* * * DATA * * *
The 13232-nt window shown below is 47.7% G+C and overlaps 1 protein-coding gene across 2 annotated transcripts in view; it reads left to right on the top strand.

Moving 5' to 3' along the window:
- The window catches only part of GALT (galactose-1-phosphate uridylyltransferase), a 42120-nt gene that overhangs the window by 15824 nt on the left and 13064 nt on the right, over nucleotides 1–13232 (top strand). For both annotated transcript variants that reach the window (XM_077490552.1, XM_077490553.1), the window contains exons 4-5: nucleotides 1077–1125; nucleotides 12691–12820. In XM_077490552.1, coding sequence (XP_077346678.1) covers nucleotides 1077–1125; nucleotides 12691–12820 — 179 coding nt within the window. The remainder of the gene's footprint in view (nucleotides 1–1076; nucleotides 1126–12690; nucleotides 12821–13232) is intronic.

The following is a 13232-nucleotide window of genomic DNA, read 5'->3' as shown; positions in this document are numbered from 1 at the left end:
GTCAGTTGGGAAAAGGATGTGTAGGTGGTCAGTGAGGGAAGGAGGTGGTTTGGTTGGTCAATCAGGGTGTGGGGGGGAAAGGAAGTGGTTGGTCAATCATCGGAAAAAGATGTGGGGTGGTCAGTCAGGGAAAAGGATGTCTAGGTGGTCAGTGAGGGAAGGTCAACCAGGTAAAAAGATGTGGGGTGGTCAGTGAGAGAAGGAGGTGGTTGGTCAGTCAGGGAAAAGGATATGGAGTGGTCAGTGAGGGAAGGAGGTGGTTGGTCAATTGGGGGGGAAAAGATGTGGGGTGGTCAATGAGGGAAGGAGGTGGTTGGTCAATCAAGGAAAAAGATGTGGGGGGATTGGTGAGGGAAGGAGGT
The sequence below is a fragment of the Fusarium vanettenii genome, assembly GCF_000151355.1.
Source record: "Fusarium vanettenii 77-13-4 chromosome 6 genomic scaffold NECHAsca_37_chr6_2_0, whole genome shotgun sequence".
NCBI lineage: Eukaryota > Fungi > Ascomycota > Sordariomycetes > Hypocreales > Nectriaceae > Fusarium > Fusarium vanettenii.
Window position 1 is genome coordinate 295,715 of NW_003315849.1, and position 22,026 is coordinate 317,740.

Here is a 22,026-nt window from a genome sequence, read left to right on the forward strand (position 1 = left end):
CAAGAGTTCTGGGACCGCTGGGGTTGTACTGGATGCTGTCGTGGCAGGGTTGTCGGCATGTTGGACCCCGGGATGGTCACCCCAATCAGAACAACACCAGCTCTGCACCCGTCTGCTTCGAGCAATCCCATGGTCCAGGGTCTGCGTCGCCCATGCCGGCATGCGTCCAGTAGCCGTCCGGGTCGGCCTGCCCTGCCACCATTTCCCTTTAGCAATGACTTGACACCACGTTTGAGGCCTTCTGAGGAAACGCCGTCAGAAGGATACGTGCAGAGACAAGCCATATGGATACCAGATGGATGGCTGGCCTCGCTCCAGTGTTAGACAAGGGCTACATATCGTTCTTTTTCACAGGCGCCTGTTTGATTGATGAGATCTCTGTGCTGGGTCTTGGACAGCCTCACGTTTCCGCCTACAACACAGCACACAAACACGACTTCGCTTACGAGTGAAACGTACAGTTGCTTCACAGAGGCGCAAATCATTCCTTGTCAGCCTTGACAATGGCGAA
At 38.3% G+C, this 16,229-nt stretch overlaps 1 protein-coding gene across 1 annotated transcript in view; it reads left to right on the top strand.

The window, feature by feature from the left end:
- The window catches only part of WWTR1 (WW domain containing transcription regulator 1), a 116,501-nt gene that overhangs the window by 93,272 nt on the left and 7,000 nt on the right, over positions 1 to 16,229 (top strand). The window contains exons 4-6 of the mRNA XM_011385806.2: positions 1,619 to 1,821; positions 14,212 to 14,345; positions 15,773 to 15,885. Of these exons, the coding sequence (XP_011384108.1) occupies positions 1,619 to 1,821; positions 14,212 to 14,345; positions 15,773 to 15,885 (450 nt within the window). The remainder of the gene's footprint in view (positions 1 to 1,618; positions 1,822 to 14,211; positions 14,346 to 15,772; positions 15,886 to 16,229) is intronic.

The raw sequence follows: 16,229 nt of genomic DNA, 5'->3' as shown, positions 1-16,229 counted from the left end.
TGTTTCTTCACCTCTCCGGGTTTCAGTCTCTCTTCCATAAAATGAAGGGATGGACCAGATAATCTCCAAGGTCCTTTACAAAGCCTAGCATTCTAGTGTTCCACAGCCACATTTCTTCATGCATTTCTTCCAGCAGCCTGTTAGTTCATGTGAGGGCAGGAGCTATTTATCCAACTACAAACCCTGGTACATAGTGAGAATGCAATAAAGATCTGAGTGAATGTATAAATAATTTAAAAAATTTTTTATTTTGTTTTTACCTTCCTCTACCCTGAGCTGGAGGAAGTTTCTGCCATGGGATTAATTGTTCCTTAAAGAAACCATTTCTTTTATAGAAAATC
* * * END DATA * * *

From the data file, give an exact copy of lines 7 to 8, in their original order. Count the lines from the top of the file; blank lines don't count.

Source record: "Fusarium vanettenii 77-13-4 chromosome 6 genomic scaffold NECHAsca_37_chr6_2_0, whole genome shotgun sequence".
NCBI lineage: Eukaryota > Fungi > Ascomycota > Sordariomycetes > Hypocreales > Nectriaceae > Fusarium > Fusarium vanettenii.